Oh, yeah. I think, and this is something I love – working with people that are hungry and curious. And I don’t mean hungry in the respect of ambitious, and like – ambition is good, but when it’s self serving and leaves everyone behind the curious in regards to want knowledge, want to learn, are prepared to be wrong, and are prepared to be challenged in their thoughts. And I think this is a really- this is when you know you’re in a great workshop, when people feel comfortable to say things that might not be correct, but just want to get them out into the open, and let other people play with them and just understand from different perspectives. And that’s when you’ve got a really interesting group of people because they’ve – sorry for the pun, but they’ve made the space for light: they’ve bought something out, and they’re exploring – and that’s really interesting, because they will achieve what they want to do, because they have that trust, and they have that capability of, you know, creative capability within all of them to be able to, you know, just have that durability to play with something so awesome.

Patti Dobrowolski 26:23

That’s fantastic. Now, tell me a little bit, tell us a little bit about your day – how does your day go? And how do you find a way to make more space for light in that day, like, what do you do? What time do you get up, and what do you do? I want to know what your rituals are, so we get to know you a little bit better.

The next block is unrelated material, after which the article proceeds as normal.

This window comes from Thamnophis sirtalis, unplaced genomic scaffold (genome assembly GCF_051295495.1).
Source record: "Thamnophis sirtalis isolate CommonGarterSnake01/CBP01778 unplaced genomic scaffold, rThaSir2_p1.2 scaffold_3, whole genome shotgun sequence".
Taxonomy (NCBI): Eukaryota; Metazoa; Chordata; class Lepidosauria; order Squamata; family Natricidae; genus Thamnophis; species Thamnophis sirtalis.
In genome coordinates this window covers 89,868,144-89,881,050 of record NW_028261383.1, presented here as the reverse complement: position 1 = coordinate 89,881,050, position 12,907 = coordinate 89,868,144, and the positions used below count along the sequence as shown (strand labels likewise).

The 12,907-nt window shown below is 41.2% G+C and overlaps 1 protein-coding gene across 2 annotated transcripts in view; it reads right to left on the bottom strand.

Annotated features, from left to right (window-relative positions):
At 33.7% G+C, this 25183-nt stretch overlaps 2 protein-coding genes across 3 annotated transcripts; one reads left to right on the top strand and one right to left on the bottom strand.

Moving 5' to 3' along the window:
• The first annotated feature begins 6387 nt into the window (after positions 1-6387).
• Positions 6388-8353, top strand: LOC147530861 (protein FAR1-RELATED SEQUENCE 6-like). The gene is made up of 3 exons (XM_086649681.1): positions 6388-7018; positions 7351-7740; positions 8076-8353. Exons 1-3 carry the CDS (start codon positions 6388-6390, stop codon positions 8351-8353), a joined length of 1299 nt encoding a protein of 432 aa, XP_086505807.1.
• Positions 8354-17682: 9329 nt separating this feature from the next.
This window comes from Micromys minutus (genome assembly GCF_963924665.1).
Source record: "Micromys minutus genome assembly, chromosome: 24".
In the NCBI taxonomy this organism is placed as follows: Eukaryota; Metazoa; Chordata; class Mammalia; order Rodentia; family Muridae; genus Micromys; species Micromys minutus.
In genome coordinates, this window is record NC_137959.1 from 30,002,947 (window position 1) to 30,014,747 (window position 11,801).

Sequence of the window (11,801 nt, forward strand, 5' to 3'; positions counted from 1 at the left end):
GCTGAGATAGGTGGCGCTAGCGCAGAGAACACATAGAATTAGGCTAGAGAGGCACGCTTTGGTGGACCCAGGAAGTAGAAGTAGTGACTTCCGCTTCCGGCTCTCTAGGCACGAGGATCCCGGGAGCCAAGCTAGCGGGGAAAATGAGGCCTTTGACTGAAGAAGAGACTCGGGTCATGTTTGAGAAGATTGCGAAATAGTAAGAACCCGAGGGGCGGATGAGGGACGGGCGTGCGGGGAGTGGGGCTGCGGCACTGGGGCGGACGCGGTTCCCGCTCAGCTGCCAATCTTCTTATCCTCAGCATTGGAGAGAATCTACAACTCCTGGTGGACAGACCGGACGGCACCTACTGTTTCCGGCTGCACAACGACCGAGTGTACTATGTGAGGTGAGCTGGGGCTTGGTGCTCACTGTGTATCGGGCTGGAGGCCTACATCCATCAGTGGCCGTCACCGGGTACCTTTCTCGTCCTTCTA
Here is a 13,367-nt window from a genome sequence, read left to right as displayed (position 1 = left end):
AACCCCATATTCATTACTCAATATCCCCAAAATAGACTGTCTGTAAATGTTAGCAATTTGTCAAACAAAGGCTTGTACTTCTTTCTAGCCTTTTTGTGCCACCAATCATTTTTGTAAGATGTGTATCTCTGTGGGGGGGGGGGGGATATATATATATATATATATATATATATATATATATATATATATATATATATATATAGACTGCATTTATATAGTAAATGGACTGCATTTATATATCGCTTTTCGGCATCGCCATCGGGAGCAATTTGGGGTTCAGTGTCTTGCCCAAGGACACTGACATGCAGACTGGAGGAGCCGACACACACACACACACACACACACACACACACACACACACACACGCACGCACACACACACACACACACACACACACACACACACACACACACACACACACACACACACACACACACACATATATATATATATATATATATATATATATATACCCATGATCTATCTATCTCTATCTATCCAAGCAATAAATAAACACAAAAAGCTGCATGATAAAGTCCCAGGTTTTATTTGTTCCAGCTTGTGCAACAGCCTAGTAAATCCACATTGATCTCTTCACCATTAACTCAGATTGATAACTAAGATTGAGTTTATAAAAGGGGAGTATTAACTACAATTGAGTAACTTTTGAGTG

Dan Levy 26:43

Okay, so I’m going through a sleep phase at the moment. And by sleep phase, what I mean is I’m taking it a lot more seriously – I’ve got a mentor, or coach who’s just basically impressing upon me how important sleep is, and your self health, your self worth. That’s the wrong term, but self- , just looking after yourself and-

Patti Dobrowolski 27:03

-Care, self-care, yeah.

Dan Levy 27:04

Self care, thank you – and how the impact of sleep improves your focus and productivity during the day. And I’ve been playing with that and having early nights generally. Generally, I’m up just before 6am. I’ve got a panned-out gym, I call it – it’s set up in the back in the open garage, I’ve got my weights, I do a little work, work out. I’ve been trying to meditate. I’ve a friend, he’s given me this ADHD meditation tape for people like me that can’t keep still. So it’ll be 10 minutes, I’ll do that – I’ll most probably get disturbed by one of my little ones coming outside to wee on the lemon tree. (laughs) And then – and then pretty much, I’ve been working a lot from home lately, which has been – I’ll be honest, a bit of a drag – because I’m kind of, I feel quite isolated. So I’ve got an office in town, and I’ll go in and connect with people; but I’ve – because we’re going away camping at the weekend, I’ve been trying to avoid as many people as possible that could potentially give me COVID, because I don’t want to cancel this camping trip with my little one-

Patti Dobrowolski 28:11

Yes, of course. (laughs) Oh my gosh.

Dan Levy 28:12